Rising from adversity: Overcoming mental health struggles

[TW: Suicide]

10 September marks World Suicide Prevention Day, a day that brings countries around the world together to promote stigma reduction and honour the memories of those lost to suicide, those who have survived suicide attempts, and those who bear the weight of grief.

We chatted with Top Blokes Youth Worker Reece Anderson, whose journey from athlete to advocate is an inspiring tale of triumph over mental health challenges.

Reece is one of nearly 10 million Australians who have been affected by suicide. This October, he will take on the Lift the Load Challenge for a second year. His personal story is a testament to the power of seeking help, breaking stigma, and lifting others up.

A promising start in athletics

In his teenage years, Reece was a force to be reckoned with on the field. His passion for sports was unwavering, and he was a proud member of his local running club.

“Sport gave me a sense of purpose, connected me to my local community”

A heartbreaking turn of events

Tragedy struck when Reece was just 16 years old. Two fellow athletes from his running club succumbed to heart attacks right before his eyes. The sight of the ambulance and the weight of the families’ grief left a mark on his Reece.

“I remember seeing the ambulance and the family grieving. After that, every time my heart rate went up, I thought I was having a heart attack. I’d panic every time I heard an ambulance siren.”

The aftermath of this traumatic experience took a toll on Reece’s mental and physical health. He developed coping mechanisms that ranged from swallowing difficulties to involuntary tics.

The activities that once brought him joy, like playing sports, triggered his distress. The world was now a battlefield of anxiety and uncertainty.

Top Blokes Youth Worker Reece as part of Ahead of the Game AFL

Reece pictured left as part of AFL’s Ahead of the Game

The masks we wear

Despite his internal turmoil, Reece masked his struggles with a façade of normality. He turned to partying and excessive drinking as a means of escape. This escape, however, led to self-sabotage and fractured relationships. To keep himself busy, he delved into work, clocking in 60-70 hours per week.

“Work became a distraction from everything I was dealing with mentally.”

In a world where discussions around mental health were still in their infancy, Reece internalised the stigma and refrained from seeking help. The culture of silence prevailed, and he, like many others, battled his demons in isolation.

“I knew something was wrong, but I didn’t confront it. I grew up when mental health wasn’t spoken about. It wasn’t the culture to seek help.”

The turning point and the journey to healing

A pivotal moment arose when Reece was 25 years old. On the brink of burning out completely, he faced a moment of reckoning. A friend intervened, recognising the signs of his struggle. A six-hour conversation became a lifeline, leading him to seek support or face the consequences. This intervention saved his life.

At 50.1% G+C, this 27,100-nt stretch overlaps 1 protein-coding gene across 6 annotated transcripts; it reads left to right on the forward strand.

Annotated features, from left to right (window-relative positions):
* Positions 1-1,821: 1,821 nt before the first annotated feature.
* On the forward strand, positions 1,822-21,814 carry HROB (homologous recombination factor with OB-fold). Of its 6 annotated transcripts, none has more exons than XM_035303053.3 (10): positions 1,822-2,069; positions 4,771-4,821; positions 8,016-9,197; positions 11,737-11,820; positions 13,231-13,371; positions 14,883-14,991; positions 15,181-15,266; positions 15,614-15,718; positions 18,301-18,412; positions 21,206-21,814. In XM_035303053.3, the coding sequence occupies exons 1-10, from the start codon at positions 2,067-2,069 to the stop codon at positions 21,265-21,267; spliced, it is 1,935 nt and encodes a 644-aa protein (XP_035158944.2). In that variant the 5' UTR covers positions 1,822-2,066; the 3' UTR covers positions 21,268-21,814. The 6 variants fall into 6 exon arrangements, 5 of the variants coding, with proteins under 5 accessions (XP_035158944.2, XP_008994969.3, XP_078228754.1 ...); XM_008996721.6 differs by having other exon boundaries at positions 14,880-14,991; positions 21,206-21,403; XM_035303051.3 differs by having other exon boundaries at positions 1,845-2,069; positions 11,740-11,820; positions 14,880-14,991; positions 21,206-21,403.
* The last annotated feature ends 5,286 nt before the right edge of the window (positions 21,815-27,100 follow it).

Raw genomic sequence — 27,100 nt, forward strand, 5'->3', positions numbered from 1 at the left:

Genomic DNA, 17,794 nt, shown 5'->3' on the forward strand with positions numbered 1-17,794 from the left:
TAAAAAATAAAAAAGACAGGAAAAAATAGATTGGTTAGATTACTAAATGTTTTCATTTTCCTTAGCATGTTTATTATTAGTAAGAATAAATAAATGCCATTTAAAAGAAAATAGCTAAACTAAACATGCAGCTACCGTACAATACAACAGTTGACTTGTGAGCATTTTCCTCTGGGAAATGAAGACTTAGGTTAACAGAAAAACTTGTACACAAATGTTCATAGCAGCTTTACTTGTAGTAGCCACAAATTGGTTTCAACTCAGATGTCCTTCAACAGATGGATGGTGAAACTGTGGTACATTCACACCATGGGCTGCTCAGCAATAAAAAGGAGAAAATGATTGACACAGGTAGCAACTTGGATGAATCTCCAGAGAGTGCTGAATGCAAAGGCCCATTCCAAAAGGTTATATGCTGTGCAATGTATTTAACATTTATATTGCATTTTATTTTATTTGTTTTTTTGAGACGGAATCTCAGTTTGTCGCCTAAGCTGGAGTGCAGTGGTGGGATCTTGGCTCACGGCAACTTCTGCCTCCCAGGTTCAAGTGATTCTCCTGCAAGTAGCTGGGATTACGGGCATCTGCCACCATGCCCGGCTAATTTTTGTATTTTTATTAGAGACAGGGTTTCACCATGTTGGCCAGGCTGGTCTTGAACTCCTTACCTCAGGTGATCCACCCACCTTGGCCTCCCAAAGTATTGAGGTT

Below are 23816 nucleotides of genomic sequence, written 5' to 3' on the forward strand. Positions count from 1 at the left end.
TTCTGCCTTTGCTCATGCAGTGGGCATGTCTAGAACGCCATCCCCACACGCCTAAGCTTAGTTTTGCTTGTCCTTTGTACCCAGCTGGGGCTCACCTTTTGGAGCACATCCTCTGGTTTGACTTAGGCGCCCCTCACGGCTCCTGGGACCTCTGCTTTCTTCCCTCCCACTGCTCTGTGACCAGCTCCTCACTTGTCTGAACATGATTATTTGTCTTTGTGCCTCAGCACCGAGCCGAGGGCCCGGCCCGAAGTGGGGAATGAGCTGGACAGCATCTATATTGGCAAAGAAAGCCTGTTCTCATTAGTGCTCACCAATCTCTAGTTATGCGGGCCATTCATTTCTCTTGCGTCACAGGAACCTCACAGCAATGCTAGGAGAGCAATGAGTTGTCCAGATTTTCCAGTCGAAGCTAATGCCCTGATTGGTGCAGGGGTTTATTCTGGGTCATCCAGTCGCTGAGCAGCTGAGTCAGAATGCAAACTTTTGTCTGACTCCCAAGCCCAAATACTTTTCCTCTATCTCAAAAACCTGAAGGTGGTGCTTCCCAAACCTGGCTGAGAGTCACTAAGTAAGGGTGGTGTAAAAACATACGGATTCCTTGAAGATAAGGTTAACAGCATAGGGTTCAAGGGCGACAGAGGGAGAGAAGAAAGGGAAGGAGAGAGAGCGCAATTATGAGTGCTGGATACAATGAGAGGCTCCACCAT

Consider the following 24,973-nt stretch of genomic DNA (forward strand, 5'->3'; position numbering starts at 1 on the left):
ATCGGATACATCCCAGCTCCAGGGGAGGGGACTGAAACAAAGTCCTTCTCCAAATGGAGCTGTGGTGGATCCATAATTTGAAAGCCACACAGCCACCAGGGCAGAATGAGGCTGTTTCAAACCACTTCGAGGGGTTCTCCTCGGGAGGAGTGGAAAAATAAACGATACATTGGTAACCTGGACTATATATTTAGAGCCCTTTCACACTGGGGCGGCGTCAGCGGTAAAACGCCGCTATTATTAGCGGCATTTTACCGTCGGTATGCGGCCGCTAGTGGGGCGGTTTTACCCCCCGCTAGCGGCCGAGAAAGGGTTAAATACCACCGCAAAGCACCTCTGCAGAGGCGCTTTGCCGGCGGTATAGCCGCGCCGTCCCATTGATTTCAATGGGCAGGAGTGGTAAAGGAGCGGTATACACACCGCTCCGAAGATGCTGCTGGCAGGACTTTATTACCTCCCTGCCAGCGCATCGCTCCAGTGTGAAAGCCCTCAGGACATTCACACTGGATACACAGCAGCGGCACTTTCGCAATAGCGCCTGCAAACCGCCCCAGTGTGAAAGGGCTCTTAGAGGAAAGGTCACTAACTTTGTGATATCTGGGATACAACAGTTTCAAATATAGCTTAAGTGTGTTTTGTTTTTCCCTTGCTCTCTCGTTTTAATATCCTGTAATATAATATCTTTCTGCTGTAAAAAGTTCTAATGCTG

“He sat down and spent six hours with me, talking and listening. He eventually gave me a choice – I’d go to my parents’ house or he’d call the police.”

Summoning his courage, Reece revealed his battle to his parents, who responded with unwavering love and support. With newfound determination, he embarked on a journey of healing, seeking the treatment he deserved.

Reece takes Top Blokes grads to an NRL game

Reece left takes Top Blokes grads to an NRL game

A path to empowerment and advocacy

Reece emerged from the depths of his mental health struggle with a renewed purpose. Armed with his experiences, he now dedicates his life to destigmatising mental health and supporting young men through the Top Blokes program. He’s become an advocate and mentor to those who navigate similar challenges.

His story underscores the importance of open conversations around mental health and seeking help when needed. Reece’s resilience and dedication inspire all of us to ‘Lift the Load,’ not only for ourselves but for those around us.

Reflecting on his journey, Reece believes that had he received mentorship and conversations about mental health during his own youth, his trajectory might have been different.

“I finally sought the treatment I needed. Now, my work is to talk about mental health. To think, if I had the mentoring and the talks about mental health when I was growing up, I’d probably be on track to becoming a kickass sportsperson.”

Through Reece’s triumph over adversity, he has rewritten his narrative and turned his pain into purpose to help support others.

This year Reece is walking 100km in one day to try and raise $5000 for Top Blokes. You can support Reece by making a donation. Or if you’d like to join Reece on part of his walk scheduled for 26 October, please reach out at community@topbokes.org.au.

Thank you to Reece for sharing his story. If you have any concerns, support is always available:

  • Lifeline 13 11 14
  • Kids Helpline 1800 55 1800